“Look out for those ‘whatever…’ responses.” I remember hearing this advice at a class about parenting teenagers. As the speaker explained how teens will tell you that they couldn’t care less by rolling their eyes, saying “whatever,” or just shaking their head while they leave the room, I found myself drifting off, thinking about work. Why? Because I was hearing the corporate equivalent of “whatever” in my group, which sounds like this: “Just tell me what to do.”
Over my career, I’ve unfortunately heard the phrase “Just tell me what to do” a few too many times. Perhaps you have seen this reaction at work as well? It might have come from a decision that someone didn’t agree with, or a process that wasn’t meeting their needs yet couldn’t be updated. It might have been directed at a customer who was impossible to please. Or, in the case with my group, I chalked it up to a supervisor who regularly micro-managed his team, never satisfied with the work they did. Regardless of the situation, “Just tell me what to do” is a warning sign that the employee feels they can’t be successful, no matter what. As a leader, you need to treat it as a red flag.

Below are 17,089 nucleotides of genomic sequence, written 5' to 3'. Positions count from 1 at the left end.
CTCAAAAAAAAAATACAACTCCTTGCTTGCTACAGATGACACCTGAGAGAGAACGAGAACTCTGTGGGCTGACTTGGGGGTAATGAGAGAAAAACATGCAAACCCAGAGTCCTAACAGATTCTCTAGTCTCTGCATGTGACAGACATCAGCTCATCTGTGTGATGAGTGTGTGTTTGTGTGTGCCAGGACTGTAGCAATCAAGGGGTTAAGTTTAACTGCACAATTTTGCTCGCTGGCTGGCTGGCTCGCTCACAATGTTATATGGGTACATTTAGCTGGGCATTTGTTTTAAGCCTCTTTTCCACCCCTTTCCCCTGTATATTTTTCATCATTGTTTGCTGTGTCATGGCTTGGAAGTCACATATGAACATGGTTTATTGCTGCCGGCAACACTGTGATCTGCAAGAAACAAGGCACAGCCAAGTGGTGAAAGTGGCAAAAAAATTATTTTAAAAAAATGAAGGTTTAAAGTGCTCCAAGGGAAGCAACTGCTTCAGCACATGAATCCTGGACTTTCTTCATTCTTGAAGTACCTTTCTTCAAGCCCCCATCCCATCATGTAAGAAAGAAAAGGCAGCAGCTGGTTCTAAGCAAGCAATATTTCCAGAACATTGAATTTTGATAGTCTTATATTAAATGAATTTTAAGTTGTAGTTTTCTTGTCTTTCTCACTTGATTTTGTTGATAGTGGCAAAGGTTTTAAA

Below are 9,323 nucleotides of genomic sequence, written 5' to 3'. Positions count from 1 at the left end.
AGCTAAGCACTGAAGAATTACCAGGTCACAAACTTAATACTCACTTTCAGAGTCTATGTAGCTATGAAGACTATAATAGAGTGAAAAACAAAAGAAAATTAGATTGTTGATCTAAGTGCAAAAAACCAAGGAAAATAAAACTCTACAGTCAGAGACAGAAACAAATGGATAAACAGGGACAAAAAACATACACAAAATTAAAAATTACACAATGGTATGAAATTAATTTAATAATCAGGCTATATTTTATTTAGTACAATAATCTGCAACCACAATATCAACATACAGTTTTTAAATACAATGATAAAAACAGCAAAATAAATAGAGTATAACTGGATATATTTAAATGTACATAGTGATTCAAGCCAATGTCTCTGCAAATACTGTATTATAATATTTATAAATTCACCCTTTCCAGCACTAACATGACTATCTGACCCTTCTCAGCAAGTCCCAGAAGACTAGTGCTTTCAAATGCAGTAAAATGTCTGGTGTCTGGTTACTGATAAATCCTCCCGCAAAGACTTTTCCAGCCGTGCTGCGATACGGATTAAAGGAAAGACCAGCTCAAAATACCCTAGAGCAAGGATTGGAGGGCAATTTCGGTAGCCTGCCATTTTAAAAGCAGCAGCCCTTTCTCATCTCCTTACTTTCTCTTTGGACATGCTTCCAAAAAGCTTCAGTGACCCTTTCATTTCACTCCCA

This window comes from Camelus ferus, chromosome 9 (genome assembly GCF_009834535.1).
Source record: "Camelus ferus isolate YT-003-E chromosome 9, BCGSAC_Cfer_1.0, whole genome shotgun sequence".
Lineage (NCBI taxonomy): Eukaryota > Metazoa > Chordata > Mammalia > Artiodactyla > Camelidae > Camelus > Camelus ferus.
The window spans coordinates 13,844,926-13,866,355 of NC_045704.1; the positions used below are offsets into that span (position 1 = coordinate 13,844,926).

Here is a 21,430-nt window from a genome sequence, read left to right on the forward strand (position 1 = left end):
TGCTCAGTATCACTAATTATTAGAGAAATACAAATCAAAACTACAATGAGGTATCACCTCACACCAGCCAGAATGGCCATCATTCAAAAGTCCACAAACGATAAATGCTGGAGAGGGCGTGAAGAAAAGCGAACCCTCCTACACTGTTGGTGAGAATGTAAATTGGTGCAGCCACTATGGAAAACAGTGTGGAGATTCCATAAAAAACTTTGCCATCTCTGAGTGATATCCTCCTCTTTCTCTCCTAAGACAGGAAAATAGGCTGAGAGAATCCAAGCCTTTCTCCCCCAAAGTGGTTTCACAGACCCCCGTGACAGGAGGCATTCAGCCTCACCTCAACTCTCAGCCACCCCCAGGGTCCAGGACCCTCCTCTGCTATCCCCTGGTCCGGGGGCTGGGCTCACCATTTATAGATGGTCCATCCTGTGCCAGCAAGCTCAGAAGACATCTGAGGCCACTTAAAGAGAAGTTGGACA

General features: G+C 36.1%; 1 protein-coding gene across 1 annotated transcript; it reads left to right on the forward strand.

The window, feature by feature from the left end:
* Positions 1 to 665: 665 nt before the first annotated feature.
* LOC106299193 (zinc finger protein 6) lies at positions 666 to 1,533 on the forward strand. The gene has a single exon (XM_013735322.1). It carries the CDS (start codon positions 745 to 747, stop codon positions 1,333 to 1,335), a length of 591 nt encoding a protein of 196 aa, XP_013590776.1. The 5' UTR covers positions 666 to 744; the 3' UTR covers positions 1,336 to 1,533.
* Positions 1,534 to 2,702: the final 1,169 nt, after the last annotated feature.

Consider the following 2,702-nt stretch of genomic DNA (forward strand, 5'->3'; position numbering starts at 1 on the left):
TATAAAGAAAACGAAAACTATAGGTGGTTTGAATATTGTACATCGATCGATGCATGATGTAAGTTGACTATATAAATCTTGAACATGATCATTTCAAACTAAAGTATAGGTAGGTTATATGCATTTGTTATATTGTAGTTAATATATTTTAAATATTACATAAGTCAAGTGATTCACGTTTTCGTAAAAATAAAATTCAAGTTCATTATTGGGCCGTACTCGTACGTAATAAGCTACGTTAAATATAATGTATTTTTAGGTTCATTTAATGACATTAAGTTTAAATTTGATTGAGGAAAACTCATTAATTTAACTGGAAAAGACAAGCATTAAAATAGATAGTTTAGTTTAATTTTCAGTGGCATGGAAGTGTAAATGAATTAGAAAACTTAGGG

To better understand why teens say “whatever,” I looked to psychologist Michael Bradley, author of Yes, Your Teen is Crazy. In this book, Dr. Bradley explains that at some point, most teens realize that they’ve already learned the most important teachings from their parents, and they need to look to other sources for opinions on clothes, music, and even ethics. It’s a healthy part of becoming their own person, but it can be really hard on the parents. Especially if the teenager is doing it with dramatic eye rolling, the silent treatment, or those “whatever” responses.
When an employee says, “Just tell me what to do,” have they reached a similar wall where they no longer feel they can learn from their supervisor? Probably. If you want to keep them engaged with your business, talk to them about getting a mentor, taking on a stretch assignment, or applying for a different position at your company. Help them to find a situation where they can learn. Otherwise, they’re going to start looking for a new job elsewhere.
Have you seen the corporate equivalent of the “whatever” response? What have you done to address it? I’d like to hear from you!
© 2013 by Karen Catlin. All rights reserved.